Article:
During a typical day at the office, any supplies you might need are easily accessible and it’s unlikely anyone would ever consider running out of staples to be a “crisis.” When you’re on the trade show floor however, it’s an entirely different story. Needing anything from Velcro for attaching graphics, to duct tape for a quick fix can become quite the dilemma. . . and an expensive one at that. If you’re in need of a roll of tape ten minutes before an event starts and the only supplier is Show Services, you may find yourself paying unreasonable prices. To avoid ending up in this situation altogether, it’s essential to pack a “gang box” for your next trade show.
A gang box is an event survival kit containing items to help you in almost any scenario. Experienced exhibitors bring a “gang box” with them to every event and ensure that it’s restocked before every show. Below is a trade show checklist of both the basics as well as a list of items for more extreme scenarios.
Don’t leave home without them:
- Roll of Velcro
- Super Glue
- Scotch Tape & Double-Sided Tape
- Duct Tape or Gaffer’s Tape (Doesn’t leave as much residue as duct tape)
- Mini Stapler/Staples/Staple remover
- Black Sharpies, Highlighters & White Out
- Box [or two] of Pens (trust me, they grow legs!)
- An assortment of sticky notes, message pads, and three-by-five note cards
- Binder clips, paper clips, rubber bands, straight pins, safety pins, zip ties
- Paper towels and gentle cleansing solution (for wiping down booth counters)
- Screwdriver set (both Phillips and flathead)
- Measuring tape
- Box Cutter (make this easily accessible)
- USB/ jump drive of all booth graphics, handouts and brochures (Make sure to know the locations of the nearest FedEx Kinko’s or other copying outlets prior to the show)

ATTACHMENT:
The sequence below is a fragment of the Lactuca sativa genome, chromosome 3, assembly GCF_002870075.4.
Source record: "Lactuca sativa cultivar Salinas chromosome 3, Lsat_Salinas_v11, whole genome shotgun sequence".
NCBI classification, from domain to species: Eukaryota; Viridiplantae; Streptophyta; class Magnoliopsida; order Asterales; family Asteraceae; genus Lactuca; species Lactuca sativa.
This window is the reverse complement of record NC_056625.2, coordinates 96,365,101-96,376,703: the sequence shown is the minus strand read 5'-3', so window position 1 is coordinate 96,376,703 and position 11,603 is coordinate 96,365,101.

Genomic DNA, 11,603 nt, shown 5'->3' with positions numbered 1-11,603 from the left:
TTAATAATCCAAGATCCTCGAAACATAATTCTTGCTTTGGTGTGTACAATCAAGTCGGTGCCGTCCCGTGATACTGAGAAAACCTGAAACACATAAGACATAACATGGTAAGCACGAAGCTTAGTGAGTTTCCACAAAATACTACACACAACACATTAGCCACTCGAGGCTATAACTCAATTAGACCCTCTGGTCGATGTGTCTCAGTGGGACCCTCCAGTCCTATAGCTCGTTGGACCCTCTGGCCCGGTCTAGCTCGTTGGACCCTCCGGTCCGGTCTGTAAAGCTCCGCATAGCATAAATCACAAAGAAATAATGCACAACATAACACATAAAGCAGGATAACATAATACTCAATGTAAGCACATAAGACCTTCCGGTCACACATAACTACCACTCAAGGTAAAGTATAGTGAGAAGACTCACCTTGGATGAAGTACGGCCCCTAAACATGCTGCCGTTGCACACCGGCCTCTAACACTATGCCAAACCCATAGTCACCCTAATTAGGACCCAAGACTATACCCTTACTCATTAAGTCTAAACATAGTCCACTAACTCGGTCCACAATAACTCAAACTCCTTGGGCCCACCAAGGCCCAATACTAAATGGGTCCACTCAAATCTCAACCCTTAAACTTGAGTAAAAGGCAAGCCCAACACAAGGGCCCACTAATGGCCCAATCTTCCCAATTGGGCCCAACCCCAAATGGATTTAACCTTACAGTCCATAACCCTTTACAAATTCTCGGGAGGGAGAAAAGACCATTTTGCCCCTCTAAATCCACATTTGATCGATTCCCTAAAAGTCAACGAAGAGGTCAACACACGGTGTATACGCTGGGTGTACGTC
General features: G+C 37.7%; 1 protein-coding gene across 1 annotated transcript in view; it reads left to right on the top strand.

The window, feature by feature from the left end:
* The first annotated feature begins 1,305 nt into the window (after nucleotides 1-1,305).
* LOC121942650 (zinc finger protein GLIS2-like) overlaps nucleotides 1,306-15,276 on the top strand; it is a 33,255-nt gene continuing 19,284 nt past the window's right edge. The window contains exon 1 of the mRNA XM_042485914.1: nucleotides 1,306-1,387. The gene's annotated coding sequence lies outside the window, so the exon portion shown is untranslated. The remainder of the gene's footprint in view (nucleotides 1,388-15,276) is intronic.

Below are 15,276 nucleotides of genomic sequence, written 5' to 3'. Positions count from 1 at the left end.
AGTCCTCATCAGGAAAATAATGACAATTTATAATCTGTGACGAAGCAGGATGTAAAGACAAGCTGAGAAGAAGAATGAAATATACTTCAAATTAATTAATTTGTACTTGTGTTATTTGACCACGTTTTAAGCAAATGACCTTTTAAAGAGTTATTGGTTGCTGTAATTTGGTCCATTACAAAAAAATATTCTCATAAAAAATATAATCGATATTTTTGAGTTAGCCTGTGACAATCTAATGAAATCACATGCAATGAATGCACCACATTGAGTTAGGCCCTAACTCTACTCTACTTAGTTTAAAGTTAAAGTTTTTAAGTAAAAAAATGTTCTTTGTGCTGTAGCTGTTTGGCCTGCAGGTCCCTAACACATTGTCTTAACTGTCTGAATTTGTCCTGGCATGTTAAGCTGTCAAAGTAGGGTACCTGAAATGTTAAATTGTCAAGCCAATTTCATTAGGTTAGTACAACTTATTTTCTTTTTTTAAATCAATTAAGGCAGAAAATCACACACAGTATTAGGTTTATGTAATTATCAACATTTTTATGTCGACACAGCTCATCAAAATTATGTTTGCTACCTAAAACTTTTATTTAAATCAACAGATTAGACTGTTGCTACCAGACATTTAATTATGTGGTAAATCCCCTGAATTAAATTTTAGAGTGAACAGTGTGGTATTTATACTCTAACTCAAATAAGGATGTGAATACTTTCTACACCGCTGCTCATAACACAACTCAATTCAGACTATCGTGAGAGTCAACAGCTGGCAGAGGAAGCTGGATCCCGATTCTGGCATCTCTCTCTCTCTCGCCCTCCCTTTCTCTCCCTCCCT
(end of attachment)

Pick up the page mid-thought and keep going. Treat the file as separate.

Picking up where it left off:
- Extra copies of demo/presentation/software & videos
- A/V & Computer/network cables
- Extra copy of your Setup/ Installation instructions for your display
- Pictures of your booth completely set up from all angles (makes it easy to know which graphics go where)
- Grounded, UL-rated surge protector strip
- Electronic copies of your Show Order Forms/ Confirmations, Shipping Documents, and Reservations
Sometimes, you can’t leave the booth and these could be life savers:
- Quick dissolve breath strips (or another kind of mint)
- Pocket Packs of Tissues
- Small first aid kit
- Hand Sanitizer or Wet Wipes
- Small Lint Remover
- Stain Removing Pen
- Antacid, Aspirin, Ibuprofen, Tylenol (have all of them on hand, people have allergies or preferences)
- Hand cream
These items might save your exhibit in case of any last-minute emergency. Think of any scenarios where these might come into play, no matter how extreme and pack the items that could save your booth. Shipping these to your show will cost you far less than having Show Services repair your display:
- Staple gun with extra staples
- Battery Powered Screw Driver
- Extra light bulbs (make sure they match the ones in your booth)
- Extra screws, nuts, bolts, fasteners, standoffs, etc.
- Wire Cutter
- Calculators, clipboards & order forms, (if you write orders at the show).
- Strong Shipping Tape
- Double-sided carpet tape
- Shrink wrap
- FedEx / UPS Shipping Envelopes/ Pouches
While these items are all recommended, we encourage you to add anything else for your specific needs. What do you pack in your trade show tool kit that may be different from the items we listed? Add them in the comment section, below! Learn more about exhibiting at trade shows in our other blog posts or by heading to our website.
Written by John Leberman, Marketing Coordinator for FB Displays & Designs, Inc.
Believe it or not, about 80% of exhibitors don’t follow up with the leads they’ve gathered after meeting new people in their trade show booth.
Sounds crazy, right?
Not to worry. This being the 21st Century, I’m going to share my favorite, easy, modern ways to connect with your leads after the event.
What could be simpler? Start typing your prospect’s name into the search bar on LinkedIn and in a few moments you can invite them to connect with you. I usually write the recipient a personal note to remind them how we met or about the conversation we had. Since LinkedIn is all about maintaining relationships with people you know, I think this improves your chances that they’ll accept your invitation. Now, this lead has a simple way to contact me, and I them.